Back in 2007, for a reason that I still can’t explain, I kept my very first conference pass for Search Engine Strategies (SES) conference in San Jose and every badge since then.
Whether I was an attendee, an exhibitor or a presenter, I’ve got them all. The bulk is, of course, search conference passes that range from my home town of Seattle to as far as Kolding, Demark and a LOT of places in between.
You would think then that I’m an extrovert, seeking out new experiences and relationships, while in truth, I’m much more of an introvert, especially with new people.
I prefer to huddle with those I already know or hide in my hotel room. So I understand the want to go to a conference and learn, but at the same time, struggle with coming back with business cards.
Those of you out there that thrive on the human connection and meeting new people – I envy you a little. You already know what to do.
So, after 65+ shows, here’s what you should know when it comes to navigating and making the most of that pass.
The Stuff You Already Know but Still Don’t Do
“Networking” means you do have to actually talk to people.
Say things like “my name is” and “I’m from” as lame openers sometimes.
Next level small talk is the “what session did you go to” and “what did you think of the keynote?”
It doesn’t have to be that way, but there is comfort in the generic and if you’re not comfortable with networking and opening conversations, well, start with what you know.
“If you’re nervous and alone, find someone else who’s alone. Odds are they’re in the same position as you and will welcome the company and that you took the pressure of networking off of them,” said Katie Scrimger, Associate Director, Paid Search at EliteSEM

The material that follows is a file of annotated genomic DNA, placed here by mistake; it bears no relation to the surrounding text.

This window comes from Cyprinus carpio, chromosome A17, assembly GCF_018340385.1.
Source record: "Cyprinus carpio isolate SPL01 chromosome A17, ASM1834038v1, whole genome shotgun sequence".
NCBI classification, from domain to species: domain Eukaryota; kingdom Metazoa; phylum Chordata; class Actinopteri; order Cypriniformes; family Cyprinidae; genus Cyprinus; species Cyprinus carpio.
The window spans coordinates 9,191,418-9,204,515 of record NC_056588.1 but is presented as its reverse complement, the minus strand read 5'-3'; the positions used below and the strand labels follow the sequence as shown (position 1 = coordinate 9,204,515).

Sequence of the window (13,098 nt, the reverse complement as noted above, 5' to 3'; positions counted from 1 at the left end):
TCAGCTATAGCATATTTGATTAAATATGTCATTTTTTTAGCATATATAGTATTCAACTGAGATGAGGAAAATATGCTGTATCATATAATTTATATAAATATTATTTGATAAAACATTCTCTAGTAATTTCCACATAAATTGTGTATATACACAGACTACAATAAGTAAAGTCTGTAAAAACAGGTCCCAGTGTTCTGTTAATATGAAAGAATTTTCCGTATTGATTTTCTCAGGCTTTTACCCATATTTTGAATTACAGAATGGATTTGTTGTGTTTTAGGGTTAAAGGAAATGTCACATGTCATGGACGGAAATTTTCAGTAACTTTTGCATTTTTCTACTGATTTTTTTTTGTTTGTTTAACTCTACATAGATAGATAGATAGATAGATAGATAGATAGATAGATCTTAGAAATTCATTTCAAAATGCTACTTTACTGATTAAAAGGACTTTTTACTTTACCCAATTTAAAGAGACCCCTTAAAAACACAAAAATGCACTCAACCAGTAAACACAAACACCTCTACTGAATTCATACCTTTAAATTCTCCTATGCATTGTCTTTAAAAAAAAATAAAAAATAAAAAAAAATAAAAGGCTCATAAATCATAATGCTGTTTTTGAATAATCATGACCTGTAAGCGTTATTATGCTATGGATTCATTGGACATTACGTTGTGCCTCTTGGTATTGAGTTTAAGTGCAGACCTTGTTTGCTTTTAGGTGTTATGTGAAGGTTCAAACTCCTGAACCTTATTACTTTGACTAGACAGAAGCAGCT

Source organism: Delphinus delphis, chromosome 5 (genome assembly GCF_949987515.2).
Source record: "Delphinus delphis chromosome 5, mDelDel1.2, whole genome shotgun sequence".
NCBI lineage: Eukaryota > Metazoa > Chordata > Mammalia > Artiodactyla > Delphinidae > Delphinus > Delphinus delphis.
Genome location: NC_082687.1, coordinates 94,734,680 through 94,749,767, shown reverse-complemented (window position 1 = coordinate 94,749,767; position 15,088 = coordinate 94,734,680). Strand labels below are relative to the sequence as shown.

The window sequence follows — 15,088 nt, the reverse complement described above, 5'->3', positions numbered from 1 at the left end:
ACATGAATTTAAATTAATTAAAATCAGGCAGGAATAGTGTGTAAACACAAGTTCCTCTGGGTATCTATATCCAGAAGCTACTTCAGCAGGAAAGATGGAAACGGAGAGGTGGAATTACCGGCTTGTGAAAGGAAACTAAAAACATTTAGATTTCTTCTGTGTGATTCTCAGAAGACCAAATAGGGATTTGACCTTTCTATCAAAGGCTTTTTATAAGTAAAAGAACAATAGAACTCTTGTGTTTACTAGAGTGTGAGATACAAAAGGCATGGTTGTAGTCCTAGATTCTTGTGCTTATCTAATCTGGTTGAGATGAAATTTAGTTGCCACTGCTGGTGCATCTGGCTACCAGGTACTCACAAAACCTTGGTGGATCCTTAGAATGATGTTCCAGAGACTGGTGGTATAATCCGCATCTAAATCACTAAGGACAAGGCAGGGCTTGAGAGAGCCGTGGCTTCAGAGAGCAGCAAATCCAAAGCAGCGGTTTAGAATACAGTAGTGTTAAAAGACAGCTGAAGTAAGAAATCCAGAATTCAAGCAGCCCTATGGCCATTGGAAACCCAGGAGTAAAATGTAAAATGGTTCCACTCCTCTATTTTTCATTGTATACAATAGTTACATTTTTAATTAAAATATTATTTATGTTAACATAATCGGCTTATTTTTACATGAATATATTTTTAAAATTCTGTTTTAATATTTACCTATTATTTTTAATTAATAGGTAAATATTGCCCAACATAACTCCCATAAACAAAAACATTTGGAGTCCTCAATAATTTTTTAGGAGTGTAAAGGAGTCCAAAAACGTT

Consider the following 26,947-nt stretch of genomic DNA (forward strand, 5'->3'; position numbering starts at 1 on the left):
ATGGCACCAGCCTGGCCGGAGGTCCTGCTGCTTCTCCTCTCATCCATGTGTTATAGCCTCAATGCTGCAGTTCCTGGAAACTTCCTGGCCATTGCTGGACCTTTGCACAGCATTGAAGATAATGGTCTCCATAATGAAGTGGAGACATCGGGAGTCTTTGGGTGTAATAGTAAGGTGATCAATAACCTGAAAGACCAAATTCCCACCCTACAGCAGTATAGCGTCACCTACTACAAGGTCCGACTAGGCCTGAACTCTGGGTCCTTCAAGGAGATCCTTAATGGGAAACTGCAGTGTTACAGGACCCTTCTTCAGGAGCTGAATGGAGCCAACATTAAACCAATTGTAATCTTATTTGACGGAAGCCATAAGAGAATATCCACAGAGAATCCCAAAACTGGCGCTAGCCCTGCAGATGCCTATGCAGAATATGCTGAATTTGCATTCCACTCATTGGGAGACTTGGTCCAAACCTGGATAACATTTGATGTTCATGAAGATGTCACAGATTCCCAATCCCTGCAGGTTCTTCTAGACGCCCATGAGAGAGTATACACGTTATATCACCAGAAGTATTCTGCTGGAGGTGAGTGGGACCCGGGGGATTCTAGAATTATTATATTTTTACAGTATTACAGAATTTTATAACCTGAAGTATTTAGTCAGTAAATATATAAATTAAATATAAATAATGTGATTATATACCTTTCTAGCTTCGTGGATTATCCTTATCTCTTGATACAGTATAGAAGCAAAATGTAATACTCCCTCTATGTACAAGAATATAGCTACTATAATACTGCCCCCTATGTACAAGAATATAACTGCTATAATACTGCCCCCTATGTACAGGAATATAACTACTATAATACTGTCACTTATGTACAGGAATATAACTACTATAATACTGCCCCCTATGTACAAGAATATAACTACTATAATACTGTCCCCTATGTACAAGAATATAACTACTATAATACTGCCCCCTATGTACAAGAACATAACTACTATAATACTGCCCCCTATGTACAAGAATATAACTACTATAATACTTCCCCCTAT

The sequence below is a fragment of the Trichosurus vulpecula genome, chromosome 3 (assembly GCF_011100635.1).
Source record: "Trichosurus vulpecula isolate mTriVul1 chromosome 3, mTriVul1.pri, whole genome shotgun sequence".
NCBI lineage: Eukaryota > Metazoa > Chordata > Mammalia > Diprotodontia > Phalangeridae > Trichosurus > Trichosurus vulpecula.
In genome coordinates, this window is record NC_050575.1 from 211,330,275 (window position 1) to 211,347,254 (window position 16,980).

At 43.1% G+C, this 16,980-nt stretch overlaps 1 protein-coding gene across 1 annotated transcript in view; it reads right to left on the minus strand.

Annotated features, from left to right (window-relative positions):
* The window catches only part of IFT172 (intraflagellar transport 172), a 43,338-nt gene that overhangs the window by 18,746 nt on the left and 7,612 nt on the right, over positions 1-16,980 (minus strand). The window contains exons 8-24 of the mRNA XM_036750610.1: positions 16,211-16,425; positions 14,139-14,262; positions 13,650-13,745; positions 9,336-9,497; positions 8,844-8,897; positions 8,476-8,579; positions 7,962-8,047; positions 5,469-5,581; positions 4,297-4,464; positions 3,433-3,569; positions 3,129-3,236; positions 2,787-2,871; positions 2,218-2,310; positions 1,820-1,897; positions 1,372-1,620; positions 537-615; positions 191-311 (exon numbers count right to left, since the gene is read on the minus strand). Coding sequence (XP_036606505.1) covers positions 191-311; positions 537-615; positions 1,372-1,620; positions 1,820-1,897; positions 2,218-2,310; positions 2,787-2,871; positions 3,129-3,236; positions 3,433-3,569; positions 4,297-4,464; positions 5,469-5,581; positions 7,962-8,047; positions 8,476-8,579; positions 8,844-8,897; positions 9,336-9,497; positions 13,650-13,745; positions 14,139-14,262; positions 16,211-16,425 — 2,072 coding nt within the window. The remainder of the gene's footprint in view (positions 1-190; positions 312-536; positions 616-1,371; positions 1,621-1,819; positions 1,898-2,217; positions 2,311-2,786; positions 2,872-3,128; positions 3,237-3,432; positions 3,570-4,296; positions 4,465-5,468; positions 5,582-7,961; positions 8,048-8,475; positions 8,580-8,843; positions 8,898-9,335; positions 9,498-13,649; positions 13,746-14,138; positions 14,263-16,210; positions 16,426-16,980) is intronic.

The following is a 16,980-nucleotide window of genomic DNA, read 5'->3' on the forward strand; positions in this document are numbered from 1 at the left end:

A conference in NYC looks the same as a conference in San Jose, so do make sure to get out and look around.
Numerous times one of the best conversation starters I’ve had is either asking about the conference location or talking about something I saw or experienced, especially food choices.
Who doesn’t need a recommendation for dinner?!
The Importance of Lunch
One of the biggest and best ways to make the most of a networking opportunity – lunch. This finite amount of time helps ease the awkwardness in general.
I have consistently gotten some of the best takeaways from lunch, but it is a practiced skill to choose the right lunch table to have that experience.
I’ve noticed over the years, there are some very distinct lunch groups, including but not limited to:
- Works together/from the same company (usually a group of 2-3), doesn’t want to talk to anyone else. Usually, because they fear a sales pitch or that you’re going to steal their ideas. They all sit next to one another, turn and face each other and make it very clear that they’re not interested.
- Works together (usually a group of 4+) which will be obvious and if they want anyone else to sit with them or not. The not – they spread all their stuff out. The open – easy to sit down and talk to whoever is on the ends of the group.
- Worker Bee – alone, has a laptop out and furiously doing email/reports in between bites. Avoid.
- Phone Junkie – alone, has a phone out, but could be persuaded to put the phone down if there is no one else at the table. But if you don’t initiate, the “phlubbing” will continue.
- Program flipper – alone, has a program out and trying to decide which session to go to next. Sit with them, they want to talk.
- Solo – put them out of their misery already and sit down!
- All women – yes, that’s intentional. If you’re a woman and by yourself, have a seat. If not, best to keep going. If you’re not and ask, they’ll say yes to be polite, but typically these are ladies who are lunching.
When Talking About the Weather Fails
Sharpen your powers of observation and start with something like shoes or apparel.
For example, at one conference lunch, I noticed that the guy to my right, was clearly uncomfortable, had a Pokemon Go button on his watch band.
I asked him if he’d gotten his Mew yet – opened the conversation up, granted, not search related, but it made the conversation after that seamless.
You’d be surprised what a well-placed observation can kick start. (A word of caution though, an unwelcome observation can have the opposite effect.)
Talking to the Speakers
Remember this – they pitched and spent hours on a presentation, they are there because they want to be.
This usually means they are willing to talk more about whatever their presentation was on, so don’t hesitate or be shy about asking more.